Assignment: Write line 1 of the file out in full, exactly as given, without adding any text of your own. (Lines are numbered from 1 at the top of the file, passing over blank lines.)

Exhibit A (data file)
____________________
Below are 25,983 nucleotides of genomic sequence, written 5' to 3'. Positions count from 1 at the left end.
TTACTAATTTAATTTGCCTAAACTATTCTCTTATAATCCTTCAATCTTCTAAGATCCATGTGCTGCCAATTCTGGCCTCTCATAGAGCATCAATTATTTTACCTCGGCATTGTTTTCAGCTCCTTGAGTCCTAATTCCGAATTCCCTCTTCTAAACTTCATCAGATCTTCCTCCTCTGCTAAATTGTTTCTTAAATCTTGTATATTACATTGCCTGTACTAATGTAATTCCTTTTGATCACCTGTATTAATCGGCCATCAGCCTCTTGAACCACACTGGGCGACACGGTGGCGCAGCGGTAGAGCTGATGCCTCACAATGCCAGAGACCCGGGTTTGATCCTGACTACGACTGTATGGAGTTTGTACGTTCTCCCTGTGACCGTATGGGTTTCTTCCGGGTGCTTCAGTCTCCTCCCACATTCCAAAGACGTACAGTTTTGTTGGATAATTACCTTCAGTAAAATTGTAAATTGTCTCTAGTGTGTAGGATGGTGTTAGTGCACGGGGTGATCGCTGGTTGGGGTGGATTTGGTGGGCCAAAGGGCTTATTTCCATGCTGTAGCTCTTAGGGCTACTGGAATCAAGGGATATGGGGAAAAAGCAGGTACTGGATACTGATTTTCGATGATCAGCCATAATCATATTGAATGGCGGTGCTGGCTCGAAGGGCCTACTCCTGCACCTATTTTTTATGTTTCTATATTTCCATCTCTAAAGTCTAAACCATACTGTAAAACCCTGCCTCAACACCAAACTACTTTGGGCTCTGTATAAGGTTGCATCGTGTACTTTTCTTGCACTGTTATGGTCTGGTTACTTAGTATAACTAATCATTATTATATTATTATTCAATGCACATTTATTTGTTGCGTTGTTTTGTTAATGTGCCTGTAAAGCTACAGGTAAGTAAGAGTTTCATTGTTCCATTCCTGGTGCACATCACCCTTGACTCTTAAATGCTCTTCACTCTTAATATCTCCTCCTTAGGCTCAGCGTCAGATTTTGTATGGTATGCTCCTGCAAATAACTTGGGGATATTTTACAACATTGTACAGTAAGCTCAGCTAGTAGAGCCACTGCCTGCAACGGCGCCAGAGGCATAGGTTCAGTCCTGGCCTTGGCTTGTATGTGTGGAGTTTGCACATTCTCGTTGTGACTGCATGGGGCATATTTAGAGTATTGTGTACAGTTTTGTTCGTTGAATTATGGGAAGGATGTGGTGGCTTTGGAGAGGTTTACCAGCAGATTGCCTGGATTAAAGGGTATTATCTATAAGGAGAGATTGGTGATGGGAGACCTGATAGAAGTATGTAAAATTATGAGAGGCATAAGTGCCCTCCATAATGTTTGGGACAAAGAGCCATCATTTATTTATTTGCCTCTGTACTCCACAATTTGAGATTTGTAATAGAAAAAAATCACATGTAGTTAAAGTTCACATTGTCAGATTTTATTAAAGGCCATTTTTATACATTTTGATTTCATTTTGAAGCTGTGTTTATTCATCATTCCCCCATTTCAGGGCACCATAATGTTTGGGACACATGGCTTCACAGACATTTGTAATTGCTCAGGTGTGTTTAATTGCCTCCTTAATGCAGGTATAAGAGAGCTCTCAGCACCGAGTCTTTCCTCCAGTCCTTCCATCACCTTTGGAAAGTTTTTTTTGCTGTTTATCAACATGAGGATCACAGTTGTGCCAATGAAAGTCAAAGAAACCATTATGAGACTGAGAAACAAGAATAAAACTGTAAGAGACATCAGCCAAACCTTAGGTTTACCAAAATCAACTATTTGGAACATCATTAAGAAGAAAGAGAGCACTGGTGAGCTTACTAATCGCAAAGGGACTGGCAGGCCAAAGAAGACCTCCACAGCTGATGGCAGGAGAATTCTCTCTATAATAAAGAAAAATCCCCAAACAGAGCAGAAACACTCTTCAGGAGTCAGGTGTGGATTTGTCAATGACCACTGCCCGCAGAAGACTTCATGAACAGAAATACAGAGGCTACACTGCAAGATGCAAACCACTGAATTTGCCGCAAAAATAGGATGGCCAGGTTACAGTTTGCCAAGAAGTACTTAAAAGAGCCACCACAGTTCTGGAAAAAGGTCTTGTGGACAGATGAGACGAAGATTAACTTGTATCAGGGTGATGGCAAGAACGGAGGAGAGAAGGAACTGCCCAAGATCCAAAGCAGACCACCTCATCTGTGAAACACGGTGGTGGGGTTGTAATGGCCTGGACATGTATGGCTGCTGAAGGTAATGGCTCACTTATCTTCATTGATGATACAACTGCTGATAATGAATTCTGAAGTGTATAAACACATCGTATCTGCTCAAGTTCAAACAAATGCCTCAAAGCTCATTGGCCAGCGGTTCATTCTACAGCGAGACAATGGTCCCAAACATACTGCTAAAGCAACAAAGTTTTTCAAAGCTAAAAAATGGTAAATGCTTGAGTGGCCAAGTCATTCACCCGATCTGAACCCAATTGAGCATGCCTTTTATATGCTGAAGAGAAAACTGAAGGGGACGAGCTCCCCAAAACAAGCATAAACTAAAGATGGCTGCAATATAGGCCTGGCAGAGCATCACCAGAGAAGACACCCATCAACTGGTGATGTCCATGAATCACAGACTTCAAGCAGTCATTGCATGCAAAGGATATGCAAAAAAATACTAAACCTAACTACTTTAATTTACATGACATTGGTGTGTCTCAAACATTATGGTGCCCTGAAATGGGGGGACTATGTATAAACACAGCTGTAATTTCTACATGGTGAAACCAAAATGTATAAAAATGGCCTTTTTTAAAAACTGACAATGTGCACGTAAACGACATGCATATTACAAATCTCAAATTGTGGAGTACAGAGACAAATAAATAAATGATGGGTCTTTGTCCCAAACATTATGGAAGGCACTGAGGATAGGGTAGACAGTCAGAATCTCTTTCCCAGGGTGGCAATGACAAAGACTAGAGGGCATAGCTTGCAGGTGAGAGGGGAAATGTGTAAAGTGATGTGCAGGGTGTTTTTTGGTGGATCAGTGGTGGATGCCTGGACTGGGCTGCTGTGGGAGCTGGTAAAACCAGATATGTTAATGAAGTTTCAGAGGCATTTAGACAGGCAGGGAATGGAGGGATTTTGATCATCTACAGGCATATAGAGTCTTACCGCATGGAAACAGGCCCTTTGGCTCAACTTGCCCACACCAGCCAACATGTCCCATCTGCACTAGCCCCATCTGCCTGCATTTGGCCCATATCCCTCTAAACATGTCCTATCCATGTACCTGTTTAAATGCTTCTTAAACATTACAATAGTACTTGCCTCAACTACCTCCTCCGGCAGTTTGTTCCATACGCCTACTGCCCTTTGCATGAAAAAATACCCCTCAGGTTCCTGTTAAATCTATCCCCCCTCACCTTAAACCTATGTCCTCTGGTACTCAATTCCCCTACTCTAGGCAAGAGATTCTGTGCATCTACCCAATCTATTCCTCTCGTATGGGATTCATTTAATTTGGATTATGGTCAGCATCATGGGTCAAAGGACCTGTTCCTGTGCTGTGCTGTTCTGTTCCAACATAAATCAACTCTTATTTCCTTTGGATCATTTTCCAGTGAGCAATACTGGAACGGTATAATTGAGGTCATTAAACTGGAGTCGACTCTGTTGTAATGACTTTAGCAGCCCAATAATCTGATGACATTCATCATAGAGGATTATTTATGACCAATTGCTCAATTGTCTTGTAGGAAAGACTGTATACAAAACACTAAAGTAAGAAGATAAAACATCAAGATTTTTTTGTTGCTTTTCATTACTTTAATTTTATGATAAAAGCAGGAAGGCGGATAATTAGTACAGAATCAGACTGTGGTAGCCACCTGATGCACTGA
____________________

Below are 25,983 nucleotides of genomic sequence, written 5' to 3'. Positions count from 1 at the left end.